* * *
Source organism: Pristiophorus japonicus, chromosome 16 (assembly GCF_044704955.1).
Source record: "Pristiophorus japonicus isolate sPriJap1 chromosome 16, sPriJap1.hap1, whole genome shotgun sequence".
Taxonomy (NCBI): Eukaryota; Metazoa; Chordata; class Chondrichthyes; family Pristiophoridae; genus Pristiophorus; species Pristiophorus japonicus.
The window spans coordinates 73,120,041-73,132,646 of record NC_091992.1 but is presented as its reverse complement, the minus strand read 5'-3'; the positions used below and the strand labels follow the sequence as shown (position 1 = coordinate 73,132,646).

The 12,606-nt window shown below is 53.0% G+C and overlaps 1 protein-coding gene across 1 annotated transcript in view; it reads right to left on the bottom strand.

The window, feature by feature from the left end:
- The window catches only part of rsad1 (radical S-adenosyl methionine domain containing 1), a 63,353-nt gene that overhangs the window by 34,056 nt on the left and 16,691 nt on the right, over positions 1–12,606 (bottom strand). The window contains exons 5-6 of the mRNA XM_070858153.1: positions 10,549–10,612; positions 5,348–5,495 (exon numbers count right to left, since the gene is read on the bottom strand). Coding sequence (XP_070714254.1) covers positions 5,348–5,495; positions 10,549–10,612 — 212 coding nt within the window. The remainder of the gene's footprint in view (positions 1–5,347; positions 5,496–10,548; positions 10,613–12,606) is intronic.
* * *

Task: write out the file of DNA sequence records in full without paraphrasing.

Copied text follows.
Source organism: Pristiophorus japonicus, chromosome 16 (assembly GCF_044704955.1).
Source record: "Pristiophorus japonicus isolate sPriJap1 chromosome 16, sPriJap1.hap1, whole genome shotgun sequence".
Taxonomy (NCBI): Eukaryota; Metazoa; Chordata; class Chondrichthyes; family Pristiophoridae; genus Pristiophorus; species Pristiophorus japonicus.
The window spans coordinates 73,120,041-73,132,646 of record NC_091992.1 but is presented as its reverse complement, the minus strand read 5'-3'; the positions used below and the strand labels follow the sequence as shown (position 1 = coordinate 73,132,646).

The 12,606-nt window shown below is 53.0% G+C and overlaps 1 protein-coding gene across 1 annotated transcript in view; it reads right to left on the bottom strand.

The window, feature by feature from the left end:
- The window catches only part of rsad1 (radical S-adenosyl methionine domain containing 1), a 63,353-nt gene that overhangs the window by 34,056 nt on the left and 16,691 nt on the right, over positions 1–12,606 (bottom strand). The window contains exons 5-6 of the mRNA XM_070858153.1: positions 10,549–10,612; positions 5,348–5,495 (exon numbers count right to left, since the gene is read on the bottom strand). Coding sequence (XP_070714254.1) covers positions 5,348–5,495; positions 10,549–10,612 — 212 coding nt within the window. The remainder of the gene's footprint in view (positions 1–5,347; positions 5,496–10,548; positions 10,613–12,606) is intronic.